An odd Sonos and Bose glitch could allow hackers to remotely play audio through their speakers, or even trigger smart home commands. The security loophole – a fairly unusual combination of network settings and connected speaker architecture intended to make configuration easier – is the latest illustration of how fairly innocuous decisions around the Internet of Things can have unforeseen consequences.
The issue was identified by researchers at security firm Trend Micro, investigating the network configuration of select models from Sonos and Bose. At fault, they explain to Wired, is a tendency of those connected speakers to over-trust whatever is on the user’s network, and a certain network configuration which may have been established for other internet services to work correctly.
The speakers in question – which includes the Sonos PLAY:1, Sonos One with Alexa, and the Bose SoundTouch range – can be identified remotely as being vulnerable to the hack. If a potential victim is spotted, hackers can use an insufficiently secured API the speakers provide to play an audio file of their choosing. That could be as innocuous – but creepy – as ominous voices or wailing ghosts, or have more nefarious intent.
For example, the researchers point out, if there’s a smart speaker nearby, they could use their access to trigger commands. Considering an Amazon Echo or Google Home might have been granted access to the owner’s lights, connected locks, or online shopping accounts, the potential for pranks gets a whole lot more seriously. With the Sonos One, which has Alexa onboard and will gain Google Assistant support in the new year, the researchers were even able to trigger Amazon’s agent through issuing audio files to the speaker itself, effectively making the device talk to itself.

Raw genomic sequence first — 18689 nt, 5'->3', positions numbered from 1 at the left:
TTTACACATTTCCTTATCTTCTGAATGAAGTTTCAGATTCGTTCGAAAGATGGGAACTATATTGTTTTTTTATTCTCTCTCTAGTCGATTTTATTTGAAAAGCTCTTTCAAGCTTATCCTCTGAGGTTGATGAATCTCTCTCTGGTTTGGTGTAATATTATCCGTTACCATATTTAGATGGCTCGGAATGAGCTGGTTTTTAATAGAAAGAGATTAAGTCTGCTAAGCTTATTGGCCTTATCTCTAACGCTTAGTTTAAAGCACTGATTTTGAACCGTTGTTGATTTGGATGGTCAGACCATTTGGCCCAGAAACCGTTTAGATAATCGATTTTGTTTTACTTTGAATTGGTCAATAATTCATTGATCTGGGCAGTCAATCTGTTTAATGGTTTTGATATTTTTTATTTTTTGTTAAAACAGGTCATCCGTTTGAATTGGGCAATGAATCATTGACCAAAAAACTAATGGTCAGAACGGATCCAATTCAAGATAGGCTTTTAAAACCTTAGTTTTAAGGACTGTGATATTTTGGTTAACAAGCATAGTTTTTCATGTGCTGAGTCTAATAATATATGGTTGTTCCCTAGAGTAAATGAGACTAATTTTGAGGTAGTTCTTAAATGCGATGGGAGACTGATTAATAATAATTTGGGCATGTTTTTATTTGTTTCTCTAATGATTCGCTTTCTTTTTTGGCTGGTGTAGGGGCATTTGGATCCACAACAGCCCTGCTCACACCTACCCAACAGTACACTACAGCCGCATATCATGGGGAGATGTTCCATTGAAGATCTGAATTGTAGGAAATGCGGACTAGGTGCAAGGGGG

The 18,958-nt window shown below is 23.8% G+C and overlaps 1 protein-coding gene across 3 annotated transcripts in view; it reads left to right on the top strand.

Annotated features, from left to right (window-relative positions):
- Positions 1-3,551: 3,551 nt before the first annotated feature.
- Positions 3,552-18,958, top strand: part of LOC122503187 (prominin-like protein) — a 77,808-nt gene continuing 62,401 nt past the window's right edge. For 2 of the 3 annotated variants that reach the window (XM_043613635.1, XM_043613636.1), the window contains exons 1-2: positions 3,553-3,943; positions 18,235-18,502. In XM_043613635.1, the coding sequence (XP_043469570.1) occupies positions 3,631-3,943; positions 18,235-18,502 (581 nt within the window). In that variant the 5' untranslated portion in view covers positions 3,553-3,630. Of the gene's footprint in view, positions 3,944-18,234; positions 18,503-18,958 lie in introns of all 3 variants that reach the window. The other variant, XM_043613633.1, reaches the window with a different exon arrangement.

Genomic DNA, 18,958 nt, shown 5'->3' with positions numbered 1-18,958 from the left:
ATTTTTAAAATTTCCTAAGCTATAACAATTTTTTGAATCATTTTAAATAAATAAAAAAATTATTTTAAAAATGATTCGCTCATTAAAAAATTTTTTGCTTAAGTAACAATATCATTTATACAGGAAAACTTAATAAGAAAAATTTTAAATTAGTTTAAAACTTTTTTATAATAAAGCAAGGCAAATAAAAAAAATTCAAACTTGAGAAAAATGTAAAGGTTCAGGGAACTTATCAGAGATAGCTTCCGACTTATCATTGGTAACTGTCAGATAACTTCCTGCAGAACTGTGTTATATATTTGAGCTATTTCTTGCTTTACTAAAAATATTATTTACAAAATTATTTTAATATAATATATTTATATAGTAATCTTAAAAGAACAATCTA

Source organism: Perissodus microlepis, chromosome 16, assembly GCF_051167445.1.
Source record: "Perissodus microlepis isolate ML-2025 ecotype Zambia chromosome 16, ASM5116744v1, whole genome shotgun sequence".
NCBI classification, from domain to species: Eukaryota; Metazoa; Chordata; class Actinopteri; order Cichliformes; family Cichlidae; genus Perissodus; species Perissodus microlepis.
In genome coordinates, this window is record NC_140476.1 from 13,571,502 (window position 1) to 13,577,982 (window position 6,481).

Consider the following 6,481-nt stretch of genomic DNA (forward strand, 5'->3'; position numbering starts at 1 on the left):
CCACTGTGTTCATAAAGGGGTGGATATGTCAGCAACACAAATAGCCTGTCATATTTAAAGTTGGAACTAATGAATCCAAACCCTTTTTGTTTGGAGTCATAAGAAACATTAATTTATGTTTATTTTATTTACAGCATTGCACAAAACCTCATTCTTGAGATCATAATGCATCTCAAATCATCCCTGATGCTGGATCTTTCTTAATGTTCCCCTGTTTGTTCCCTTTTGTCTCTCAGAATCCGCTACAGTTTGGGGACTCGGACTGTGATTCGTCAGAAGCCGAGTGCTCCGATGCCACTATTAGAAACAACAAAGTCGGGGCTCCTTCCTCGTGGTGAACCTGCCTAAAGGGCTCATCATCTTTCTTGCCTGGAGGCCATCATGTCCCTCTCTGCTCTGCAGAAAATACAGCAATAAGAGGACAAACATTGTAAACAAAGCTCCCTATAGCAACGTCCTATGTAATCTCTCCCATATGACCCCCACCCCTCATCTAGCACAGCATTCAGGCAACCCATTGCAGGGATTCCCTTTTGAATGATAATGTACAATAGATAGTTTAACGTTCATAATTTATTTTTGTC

According to Trend Micro, only a minority of speakers are actually impacted, since they depend on a combination of factors to be vulnerable. However, in their scans, they saw anything up to 5,000 Sonos speakers that could be used, and up to 500 Bose speakers, depending on what time they scanned. In addition to playing audio through them, the hackers were also able to extract details like Spotify and Pandora account usernames and emails, WiFi network names, and more.
The problem, it appears, is down to how straightforward connected speaker companies try to make setting up their devices. The affected Sonos and Bose speakers effectively broadcast their availability across the home network they’re connected to, allowing other devices access to their streaming APIs and more without requiring authentication first. That makes it easy to connect your new smartphone running the Sonos or Bose app to your existing speakers, but it also presents a security risk that could be exploited.
If there’s a poorly secured external network connection – such as hosting files accessible over the internet from a network-attached storage device, or running a game server – or a compromised IoT device already connected to that network, that combination could allow the hack. “The unfortunate reality is that these devices assume the network they’re sitting on is trusted,” Trend Micro researcher Mark Nunnikhoven told Wired, “and we all should know better than that at this point.”
Only a small percentage of the overall install base of Sonos and Bose connected speakers are likely to fall into this particular Venn diagram of compromised security. Sonos has already pushed out firmware updates which minimizes what personal information the researchers were able to extract, too. It’s also looking into the network configuration side of the exploit, though pointed out to Wired that it would be considered “a misconfiguration of a user’s network that impacts a very small number of customers that may have exposed their device to a public network” and that it would not recommend such a configuration.
Trend Micro, meanwhile, recommends going through your router settings to make sure anything that is giving access to devices or files on the network is either turned off or locked down. Of course, your router’s admin pages shouldn’t be using the default password, and it – and anything connected to it, like a smart speaker – should be running the most recent firmware for maximum protection. Sites like WhatsMyIP can flag any open ports you might want to address.
All the same, this microcosm attack on certain speakers is likely to just be the tip of the IoT security iceberg. As more and more devices, from a broad range of different manufacturers, all begin to not only proliferate on users’ networks but attempt to interact, the potential for loopholes that hackers could exploit rises significantly. Moreover, in their eagerness to minimize installation headaches in order to maximize IoT adoption, manufacturers may be inadvertently leaving users’ networks at risk.
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